Cleveland's ethnic markets are a world unto themselves with brightly colored packages festooned with inscrutable foreign languages, coolers full of yogurt sodas and Malta drink, tanks teeming with live fish and row upon row of curry, hot sauce and pickled peppers.
To appreciate these local gems, one must imagine being an expat in a far-off land. How comforting it would be to find packages of King Arthur flour and Oreos lining the shelves next to bottles of Schweppes tonic water and Yoo-Hoo chocolate drink.
"(Newcomers) can feel at home here," says Global Cleveland
president Joy Roller, of the area's diverse ethnic markets. "They can have their culture, their smells, their meals. They're not going to feel like they're in a foreign place."
When a larger community speaks directly to a specific immigrant population via the language of food, it's a strengthening and stabilizing element with profound impact, says Roller. "It shows people who might be interested in coming to Cleveland that there is a real presence of ethnic communities here."
When they do come, they bring rich diversity and unique business acumen.
"Immigrants are risk takers by nature," says Roller. "We know that immigrants create businesses at twice the rate of native born citizens. They also pay taxes. They buy homes. They buy goods and services. That's why attracting immigrants and refugees is so critically important to Cleveland's future as it is to any city's future."
From Trinidad to Guatemala in Ohio City
The unremarkable exterior of La Borincana
, located at 2127 Fulton Road in Ohio City, belies its frenetic interior, wherein calypso and reggae music thrum amid the different languages of patrons and employees. When owner Enrique Muniz Jr. first took over the business in March 1994, the store stocked mainly Puerto Rican fare. Now the Ohio City treasure bills itself as the largest importer of Spanish food in Northeast Ohio, boasting authentic products from 21 countries with a focus on all things Hispanic, but with a nod to African and Indian cultures as well.
The close quarters of the store invite a certain intimacy. Each aisle heralds its contents with a sign designating the country it represents. Most of the shelves are brimming. Hence the sparse offerings beneath the Argentina sign seem odd.
"They're exporting hardly anything," says Muniz, citing that country's political climate. He's run into similar problems with Venezuela and Uruguay.
Such troubles do not deter his customers, who come from as far away as Canada, Erie and Louisville to purchase mango Kool-Aid, staggering selections of dried beans and exotic meats such as goat tripe, fresh cow feet and bull pizzles.
"The Jamaicans make soup out of it," says Muniz. "We have the niche-niche of the market."
Muniz's support for countries such as Nigeria and Liberia extends beyond the walls of his quirky store. He backs their local advocate associations, as well as their scholarship funds.
"I also help by hiring refugees," says Muniz. "All the Africans working here are refugees. They came here legally through the Catholic Church. No one wanted to hire them, but we opened our arms and hired them."
Middle Eastern with a modern flair
With its brightly lit aisles, meat counter and a lively prepared food section, Rumi's Market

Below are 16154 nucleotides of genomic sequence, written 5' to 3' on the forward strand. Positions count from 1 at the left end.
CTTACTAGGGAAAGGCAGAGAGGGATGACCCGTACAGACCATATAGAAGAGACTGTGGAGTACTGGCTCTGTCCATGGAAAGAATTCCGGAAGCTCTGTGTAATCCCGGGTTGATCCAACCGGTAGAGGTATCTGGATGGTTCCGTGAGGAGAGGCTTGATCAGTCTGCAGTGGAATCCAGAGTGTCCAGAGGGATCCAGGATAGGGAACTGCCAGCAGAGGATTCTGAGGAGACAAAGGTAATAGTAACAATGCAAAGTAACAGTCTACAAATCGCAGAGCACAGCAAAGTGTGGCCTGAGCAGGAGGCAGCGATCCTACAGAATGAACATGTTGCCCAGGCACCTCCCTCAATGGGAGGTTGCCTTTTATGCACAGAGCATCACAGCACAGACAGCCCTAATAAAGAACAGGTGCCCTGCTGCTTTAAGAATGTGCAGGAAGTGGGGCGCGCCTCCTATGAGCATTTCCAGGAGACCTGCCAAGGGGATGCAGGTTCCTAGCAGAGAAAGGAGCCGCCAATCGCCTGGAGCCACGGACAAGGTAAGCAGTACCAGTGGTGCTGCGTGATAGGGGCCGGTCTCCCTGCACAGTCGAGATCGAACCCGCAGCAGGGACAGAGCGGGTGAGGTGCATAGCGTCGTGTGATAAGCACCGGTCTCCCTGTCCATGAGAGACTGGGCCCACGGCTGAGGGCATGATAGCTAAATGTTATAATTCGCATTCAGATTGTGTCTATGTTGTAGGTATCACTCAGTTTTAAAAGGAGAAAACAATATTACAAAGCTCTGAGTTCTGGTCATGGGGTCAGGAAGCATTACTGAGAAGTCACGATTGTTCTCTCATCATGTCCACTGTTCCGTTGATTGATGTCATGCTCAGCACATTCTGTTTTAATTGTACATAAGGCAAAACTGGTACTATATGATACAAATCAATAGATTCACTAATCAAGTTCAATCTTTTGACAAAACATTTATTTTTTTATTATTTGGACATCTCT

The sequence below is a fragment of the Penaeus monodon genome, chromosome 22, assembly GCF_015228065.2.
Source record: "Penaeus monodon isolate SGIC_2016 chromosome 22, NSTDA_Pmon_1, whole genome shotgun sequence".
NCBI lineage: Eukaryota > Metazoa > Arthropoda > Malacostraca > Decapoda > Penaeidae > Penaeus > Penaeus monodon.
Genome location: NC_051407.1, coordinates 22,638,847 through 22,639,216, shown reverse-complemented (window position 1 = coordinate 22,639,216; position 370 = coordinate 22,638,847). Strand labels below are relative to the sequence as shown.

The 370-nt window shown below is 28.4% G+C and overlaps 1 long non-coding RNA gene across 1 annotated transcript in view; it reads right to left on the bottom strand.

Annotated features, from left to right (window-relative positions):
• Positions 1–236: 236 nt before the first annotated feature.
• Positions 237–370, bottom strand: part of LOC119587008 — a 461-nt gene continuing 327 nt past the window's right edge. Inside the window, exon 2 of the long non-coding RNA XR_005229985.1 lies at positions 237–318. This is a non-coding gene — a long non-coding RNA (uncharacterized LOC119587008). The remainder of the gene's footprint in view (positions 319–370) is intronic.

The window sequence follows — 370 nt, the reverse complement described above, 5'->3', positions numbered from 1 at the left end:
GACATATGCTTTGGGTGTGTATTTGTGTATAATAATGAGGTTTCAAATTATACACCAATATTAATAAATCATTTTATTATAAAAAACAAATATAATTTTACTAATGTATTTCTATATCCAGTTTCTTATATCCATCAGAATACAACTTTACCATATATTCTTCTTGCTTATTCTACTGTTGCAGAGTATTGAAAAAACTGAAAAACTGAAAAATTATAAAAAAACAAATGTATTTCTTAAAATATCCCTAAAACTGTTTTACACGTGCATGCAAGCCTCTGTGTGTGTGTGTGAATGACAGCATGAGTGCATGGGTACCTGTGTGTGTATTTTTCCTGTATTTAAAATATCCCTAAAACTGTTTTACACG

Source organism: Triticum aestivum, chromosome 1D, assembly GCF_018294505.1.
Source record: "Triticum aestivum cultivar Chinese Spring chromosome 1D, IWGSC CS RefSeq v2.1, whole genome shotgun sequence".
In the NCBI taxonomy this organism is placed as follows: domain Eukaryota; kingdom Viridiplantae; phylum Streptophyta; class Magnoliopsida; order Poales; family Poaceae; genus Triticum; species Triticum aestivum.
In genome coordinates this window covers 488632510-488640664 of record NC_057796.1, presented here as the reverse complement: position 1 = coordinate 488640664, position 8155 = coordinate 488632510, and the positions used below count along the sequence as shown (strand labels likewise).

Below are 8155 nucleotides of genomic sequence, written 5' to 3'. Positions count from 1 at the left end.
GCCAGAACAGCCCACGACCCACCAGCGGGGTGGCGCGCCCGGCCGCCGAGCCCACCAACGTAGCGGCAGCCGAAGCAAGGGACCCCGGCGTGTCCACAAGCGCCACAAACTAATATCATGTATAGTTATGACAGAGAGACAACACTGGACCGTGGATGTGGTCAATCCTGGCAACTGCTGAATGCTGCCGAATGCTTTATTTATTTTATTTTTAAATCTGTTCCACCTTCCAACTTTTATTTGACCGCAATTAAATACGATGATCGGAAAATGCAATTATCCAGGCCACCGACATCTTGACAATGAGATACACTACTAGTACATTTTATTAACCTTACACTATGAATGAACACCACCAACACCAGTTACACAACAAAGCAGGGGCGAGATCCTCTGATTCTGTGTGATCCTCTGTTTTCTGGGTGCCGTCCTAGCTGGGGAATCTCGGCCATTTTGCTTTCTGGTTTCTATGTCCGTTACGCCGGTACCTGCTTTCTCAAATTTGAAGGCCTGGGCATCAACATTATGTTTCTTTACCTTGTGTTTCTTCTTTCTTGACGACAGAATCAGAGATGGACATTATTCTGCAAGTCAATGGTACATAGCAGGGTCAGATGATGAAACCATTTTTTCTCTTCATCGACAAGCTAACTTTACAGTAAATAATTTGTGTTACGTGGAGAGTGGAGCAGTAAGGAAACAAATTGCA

, 8225 Carnegie Avenue, is no less than a full-service modern grocery store, but with a sophisticated Middle Eastern sensibility. For example, manager Dillon Ali has more to offer than familiarity with the store's expansive stock. The Bangladesh native also speaks English, Russian, Bengali and Urdu. Appropriate enough considering the store carries staples from points across the Middle East.
"We have all kinds of food," says Ali, tagging Iran, Turkey, Pakistan, India and Bangladesh.
"I wish you could see some of the reactions from customers," adds owner Mamad Isik, who came to the United States from Turkey in 2008. "They love this place. It's a piece of home. Some of them—believe it or not—would drive three or four hours before we existed." What surprised the Turkey native, however, is that half of his clientele is American.
"We were expecting to have 80 percent ethnic people and 20 percent local/American," he says. Isik credits his fresh exotic produce and grass fed goat and lamb.
Ironically, Isik sees his business in a classic American way. "As you know, America is a melting pot. You can see anybody from any part of the world." And so it is amid the aisles of Rumi's, where the items come from 15 different countries and the shoppers from countless points across the globe. Hence, Ali's fluency in four languages comes in handy.
"Business is fantastic," says Isik, who also enjoys a vibrant client base courtesy of the nearby Cleveland Clinic, with its international patients and their families. "However, we have room to improve. We are working really hard to inform the clientele that we are here to serve their needs."
Triple score in Asia Town
Tink Holl Food Market
Ask Kim Tran, who works at Tink Holl Food Market
at 1735 East 36th
Street in AsiaTown, what the best part of her job is and her answer might surprise you.
"You can meet a lot of people," says the Vietnamese native. "You can learn when they speak." Tran has picked up a good deal of English and simple phrases such as "how are you" and "thank you" in Mexican and Chinese.
Using one of her second languages, she aptly describes the store's inventory, from the colorful display of Chinese Lanterns to the bins of cuttlefish balls and quail eggs.